Decorative pieces[edit]


Currently residing in the small arts village of Songzhaung . Nancy often frequents the small established studios. She is inspired by the craftsmen whose skills have been passed down from generation to generation and in a variety of ancient processes and techniques. Nancy continues designing hand tufted carpets, hand knotted, Persian style carpets, large flat tapestries for walls and floors in public places.

Silk embroideries[edit]

Nancy’s embroidery designs are created in Suzhou, China. Chinese embroidery artists developed the Su style of embroidery over 2000 years ago. The technique has been highly prized by the Imperial Court for its extraordinary detail and extensive range of subtle silk thread colors. During the Song Dynasty (960-1270 AD) the Suzhou embroiderers began to collaborate with artists and calligraphers, and it became fashionable to translate their work into silk embroideries. Nancy is currently working with the master Su embroiderers to interpret her designs in silk.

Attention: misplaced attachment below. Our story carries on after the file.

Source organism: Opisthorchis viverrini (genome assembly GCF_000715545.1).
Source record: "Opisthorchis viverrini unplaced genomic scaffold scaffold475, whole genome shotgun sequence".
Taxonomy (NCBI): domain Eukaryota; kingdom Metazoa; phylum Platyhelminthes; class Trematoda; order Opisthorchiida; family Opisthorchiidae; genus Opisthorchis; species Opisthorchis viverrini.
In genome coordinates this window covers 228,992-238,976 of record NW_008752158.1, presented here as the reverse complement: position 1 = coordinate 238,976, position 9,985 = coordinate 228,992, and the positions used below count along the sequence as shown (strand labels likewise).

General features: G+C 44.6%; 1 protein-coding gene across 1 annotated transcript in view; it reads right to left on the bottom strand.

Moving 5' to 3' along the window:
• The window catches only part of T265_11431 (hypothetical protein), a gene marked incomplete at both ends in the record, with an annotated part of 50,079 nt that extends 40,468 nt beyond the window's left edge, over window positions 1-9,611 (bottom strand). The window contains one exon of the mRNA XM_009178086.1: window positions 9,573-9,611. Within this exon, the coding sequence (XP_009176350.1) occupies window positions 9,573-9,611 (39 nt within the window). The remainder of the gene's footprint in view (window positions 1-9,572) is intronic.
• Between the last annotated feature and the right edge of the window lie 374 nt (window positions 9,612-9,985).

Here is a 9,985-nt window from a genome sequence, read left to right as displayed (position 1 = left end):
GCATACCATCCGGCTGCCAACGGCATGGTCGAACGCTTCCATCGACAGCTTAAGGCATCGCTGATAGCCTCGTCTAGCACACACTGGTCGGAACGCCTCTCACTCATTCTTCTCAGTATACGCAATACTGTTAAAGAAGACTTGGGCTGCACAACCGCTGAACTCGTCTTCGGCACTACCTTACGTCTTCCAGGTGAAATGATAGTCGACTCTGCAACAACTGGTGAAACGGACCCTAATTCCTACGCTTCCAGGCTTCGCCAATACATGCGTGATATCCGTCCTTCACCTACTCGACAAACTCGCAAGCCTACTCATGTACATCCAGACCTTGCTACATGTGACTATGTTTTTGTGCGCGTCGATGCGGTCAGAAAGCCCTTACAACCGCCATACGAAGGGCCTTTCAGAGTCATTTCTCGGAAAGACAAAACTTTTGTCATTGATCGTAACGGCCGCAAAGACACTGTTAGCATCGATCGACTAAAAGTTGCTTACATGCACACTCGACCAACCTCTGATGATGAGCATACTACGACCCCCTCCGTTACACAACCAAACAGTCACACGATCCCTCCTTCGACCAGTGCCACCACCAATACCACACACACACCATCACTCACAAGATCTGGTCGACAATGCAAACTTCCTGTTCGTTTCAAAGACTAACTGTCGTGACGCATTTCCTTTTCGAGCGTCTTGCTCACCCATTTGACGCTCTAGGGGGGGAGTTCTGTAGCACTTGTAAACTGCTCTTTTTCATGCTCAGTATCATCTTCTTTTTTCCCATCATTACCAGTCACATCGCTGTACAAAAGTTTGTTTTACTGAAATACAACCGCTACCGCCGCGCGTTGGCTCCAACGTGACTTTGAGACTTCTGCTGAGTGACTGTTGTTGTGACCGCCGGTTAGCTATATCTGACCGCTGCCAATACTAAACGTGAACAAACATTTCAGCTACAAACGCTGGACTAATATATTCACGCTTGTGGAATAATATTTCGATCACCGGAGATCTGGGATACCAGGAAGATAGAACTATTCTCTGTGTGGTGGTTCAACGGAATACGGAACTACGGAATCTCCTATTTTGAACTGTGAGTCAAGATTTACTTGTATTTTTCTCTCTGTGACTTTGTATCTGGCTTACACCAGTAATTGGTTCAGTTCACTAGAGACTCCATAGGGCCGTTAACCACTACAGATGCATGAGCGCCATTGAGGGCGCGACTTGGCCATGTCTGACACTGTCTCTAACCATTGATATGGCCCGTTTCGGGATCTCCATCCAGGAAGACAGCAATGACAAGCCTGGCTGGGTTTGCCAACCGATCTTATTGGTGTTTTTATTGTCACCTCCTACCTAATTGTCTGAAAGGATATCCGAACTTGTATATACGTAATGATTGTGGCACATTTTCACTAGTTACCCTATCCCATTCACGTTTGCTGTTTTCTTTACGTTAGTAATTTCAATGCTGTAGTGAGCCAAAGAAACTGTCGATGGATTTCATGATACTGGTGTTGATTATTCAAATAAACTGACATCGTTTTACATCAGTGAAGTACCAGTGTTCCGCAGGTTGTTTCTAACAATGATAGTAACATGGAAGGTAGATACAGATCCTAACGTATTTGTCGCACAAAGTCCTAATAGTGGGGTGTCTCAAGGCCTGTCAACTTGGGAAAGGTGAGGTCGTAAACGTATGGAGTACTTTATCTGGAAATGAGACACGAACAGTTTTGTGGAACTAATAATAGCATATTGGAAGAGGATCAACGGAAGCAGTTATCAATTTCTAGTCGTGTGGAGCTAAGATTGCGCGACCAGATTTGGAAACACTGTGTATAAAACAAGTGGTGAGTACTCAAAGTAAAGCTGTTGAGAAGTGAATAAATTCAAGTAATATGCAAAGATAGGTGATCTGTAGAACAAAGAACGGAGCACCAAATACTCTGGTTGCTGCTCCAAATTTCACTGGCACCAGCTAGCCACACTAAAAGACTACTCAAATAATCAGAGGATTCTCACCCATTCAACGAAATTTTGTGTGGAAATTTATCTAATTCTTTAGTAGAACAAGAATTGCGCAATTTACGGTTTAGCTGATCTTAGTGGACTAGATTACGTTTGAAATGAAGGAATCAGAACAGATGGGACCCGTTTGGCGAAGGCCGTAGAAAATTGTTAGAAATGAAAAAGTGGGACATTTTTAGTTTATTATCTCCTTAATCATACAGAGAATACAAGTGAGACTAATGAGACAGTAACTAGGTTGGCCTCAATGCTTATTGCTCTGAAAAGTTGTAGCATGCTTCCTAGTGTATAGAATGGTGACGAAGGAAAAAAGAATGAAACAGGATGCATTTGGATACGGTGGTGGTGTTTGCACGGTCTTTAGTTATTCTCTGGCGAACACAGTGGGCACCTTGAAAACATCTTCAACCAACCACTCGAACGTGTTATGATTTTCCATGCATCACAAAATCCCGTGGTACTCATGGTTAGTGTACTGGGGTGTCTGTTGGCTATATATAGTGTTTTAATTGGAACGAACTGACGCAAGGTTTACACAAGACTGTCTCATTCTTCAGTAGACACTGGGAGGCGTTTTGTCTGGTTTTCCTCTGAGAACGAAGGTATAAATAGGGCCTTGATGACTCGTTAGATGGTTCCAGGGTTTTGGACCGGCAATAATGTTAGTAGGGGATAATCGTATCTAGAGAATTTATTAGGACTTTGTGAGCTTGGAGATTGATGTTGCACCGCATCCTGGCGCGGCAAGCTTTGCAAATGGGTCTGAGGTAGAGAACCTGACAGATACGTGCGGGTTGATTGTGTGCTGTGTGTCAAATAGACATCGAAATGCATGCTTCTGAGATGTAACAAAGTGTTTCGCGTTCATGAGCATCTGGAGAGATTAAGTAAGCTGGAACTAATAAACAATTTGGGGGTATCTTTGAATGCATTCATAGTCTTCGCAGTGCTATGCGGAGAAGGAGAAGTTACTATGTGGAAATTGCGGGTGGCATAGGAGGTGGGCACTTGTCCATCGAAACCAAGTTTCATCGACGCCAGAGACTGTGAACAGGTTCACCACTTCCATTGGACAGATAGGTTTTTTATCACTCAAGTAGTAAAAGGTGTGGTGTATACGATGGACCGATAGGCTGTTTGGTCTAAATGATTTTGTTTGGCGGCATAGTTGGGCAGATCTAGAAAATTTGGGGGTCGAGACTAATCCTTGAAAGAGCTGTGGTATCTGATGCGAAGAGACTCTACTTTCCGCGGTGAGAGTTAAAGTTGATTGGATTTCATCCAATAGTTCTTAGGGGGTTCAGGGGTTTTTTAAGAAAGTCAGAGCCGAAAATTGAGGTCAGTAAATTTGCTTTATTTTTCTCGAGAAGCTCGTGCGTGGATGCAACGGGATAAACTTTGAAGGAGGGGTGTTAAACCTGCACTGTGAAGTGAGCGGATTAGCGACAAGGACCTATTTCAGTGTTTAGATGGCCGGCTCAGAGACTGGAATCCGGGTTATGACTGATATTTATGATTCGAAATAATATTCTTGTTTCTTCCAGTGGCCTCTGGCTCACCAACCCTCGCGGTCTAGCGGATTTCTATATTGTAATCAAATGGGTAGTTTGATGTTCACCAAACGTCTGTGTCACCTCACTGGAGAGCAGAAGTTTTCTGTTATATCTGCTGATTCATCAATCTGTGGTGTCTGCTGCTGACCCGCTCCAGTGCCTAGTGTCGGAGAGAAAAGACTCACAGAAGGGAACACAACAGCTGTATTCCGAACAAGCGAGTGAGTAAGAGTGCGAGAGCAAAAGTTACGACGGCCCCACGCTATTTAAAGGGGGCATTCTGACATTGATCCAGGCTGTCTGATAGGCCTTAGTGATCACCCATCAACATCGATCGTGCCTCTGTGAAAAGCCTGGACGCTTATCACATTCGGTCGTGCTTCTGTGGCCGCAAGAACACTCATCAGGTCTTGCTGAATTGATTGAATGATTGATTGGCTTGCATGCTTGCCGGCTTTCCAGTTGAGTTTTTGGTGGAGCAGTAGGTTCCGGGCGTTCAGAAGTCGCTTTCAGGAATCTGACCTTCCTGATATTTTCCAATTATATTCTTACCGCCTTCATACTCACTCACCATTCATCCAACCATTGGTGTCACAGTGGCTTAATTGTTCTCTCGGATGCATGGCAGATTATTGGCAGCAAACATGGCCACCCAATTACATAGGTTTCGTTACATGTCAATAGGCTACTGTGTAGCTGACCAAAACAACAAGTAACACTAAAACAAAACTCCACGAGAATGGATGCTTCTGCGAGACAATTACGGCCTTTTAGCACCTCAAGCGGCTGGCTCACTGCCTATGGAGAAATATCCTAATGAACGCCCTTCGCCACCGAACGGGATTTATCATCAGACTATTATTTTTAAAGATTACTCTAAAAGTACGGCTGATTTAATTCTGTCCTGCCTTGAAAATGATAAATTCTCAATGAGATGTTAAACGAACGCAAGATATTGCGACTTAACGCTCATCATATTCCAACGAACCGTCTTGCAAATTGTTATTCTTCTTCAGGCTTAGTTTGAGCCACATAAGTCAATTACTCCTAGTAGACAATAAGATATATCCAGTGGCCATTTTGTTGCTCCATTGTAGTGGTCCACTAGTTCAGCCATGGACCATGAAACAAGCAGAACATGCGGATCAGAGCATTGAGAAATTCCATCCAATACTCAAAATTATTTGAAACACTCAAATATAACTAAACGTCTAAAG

Liberty project[edit]

In 1986 Dave Nordstrand wrote: "Albuquerque artist Nancy Kozikowski wants to outfit the Statue of Liberty in a new garb. The well known weaver’s thoughts measure about 60 feet by 100 feet. That’s the size of the Indian chief blanket she’d like to drape around of the statue. It’s an idea sure to make Christo writhe with envy. 'It would be representative of all the tribes,' Kozikowski said. 'I think it’s time Native Americans were included in her (the statues) ideals.'" [7]